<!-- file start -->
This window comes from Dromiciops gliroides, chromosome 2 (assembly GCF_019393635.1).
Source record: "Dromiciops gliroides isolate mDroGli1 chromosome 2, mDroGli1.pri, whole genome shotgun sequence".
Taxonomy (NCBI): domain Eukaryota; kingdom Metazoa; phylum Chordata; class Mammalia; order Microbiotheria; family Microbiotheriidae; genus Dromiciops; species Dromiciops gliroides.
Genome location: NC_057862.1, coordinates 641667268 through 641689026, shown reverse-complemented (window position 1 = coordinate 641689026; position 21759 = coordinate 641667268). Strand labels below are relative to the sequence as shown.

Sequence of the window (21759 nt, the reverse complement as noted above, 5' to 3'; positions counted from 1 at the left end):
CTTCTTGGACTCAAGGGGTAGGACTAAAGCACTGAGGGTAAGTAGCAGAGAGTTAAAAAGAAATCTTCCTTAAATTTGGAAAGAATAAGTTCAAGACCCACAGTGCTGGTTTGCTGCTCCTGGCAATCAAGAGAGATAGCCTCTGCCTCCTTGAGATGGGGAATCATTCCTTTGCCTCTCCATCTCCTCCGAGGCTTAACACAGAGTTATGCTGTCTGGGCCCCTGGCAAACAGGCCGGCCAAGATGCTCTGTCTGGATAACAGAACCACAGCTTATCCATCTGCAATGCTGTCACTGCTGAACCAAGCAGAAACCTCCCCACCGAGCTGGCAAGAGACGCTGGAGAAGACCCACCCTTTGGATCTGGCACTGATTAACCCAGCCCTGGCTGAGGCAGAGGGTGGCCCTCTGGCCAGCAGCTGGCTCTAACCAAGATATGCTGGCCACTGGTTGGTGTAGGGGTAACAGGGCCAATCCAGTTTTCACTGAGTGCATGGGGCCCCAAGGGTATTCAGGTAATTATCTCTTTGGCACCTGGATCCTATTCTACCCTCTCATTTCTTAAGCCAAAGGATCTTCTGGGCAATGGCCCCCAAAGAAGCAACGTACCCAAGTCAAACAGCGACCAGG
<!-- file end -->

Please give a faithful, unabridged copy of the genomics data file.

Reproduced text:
This window comes from Dromiciops gliroides, chromosome 2 (assembly GCF_019393635.1).
Source record: "Dromiciops gliroides isolate mDroGli1 chromosome 2, mDroGli1.pri, whole genome shotgun sequence".
Taxonomy (NCBI): domain Eukaryota; kingdom Metazoa; phylum Chordata; class Mammalia; order Microbiotheria; family Microbiotheriidae; genus Dromiciops; species Dromiciops gliroides.
Genome location: NC_057862.1, coordinates 641667268 through 641689026, shown reverse-complemented (window position 1 = coordinate 641689026; position 21759 = coordinate 641667268). Strand labels below are relative to the sequence as shown.

Sequence of the window (21759 nt, the reverse complement as noted above, 5' to 3'; positions counted from 1 at the left end):
CTTCTTGGACTCAAGGGGTAGGACTAAAGCACTGAGGGTAAGTAGCAGAGAGTTAAAAAGAAATCTTCCTTAAATTTGGAAAGAATAAGTTCAAGACCCACAGTGCTGGTTTGCTGCTCCTGGCAATCAAGAGAGATAGCCTCTGCCTCCTTGAGATGGGGAATCATTCCTTTGCCTCTCCATCTCCTCCGAGGCTTAACACAGAGTTATGCTGTCTGGGCCCCTGGCAAACAGGCCGGCCAAGATGCTCTGTCTGGATAACAGAACCACAGCTTATCCATCTGCAATGCTGTCACTGCTGAACCAAGCAGAAACCTCCCCACCGAGCTGGCAAGAGACGCTGGAGAAGACCCACCCTTTGGATCTGGCACTGATTAACCCAGCCCTGGCTGAGGCAGAGGGTGGCCCTCTGGCCAGCAGCTGGCTCTAACCAAGATATGCTGGCCACTGGTTGGTGTAGGGGTAACAGGGCCAATCCAGTTTTCACTGAGTGCATGGGGCCCCAAGGGTATTCAGGTAATTATCTCTTTGGCACCTGGATCCTATTCTACCCTCTCATTTCTTAAGCCAAAGGATCTTCTGGGCAATGGCCCCCAAAGAAGCAACGTACCCAAGTCAAACAGCGACCAGG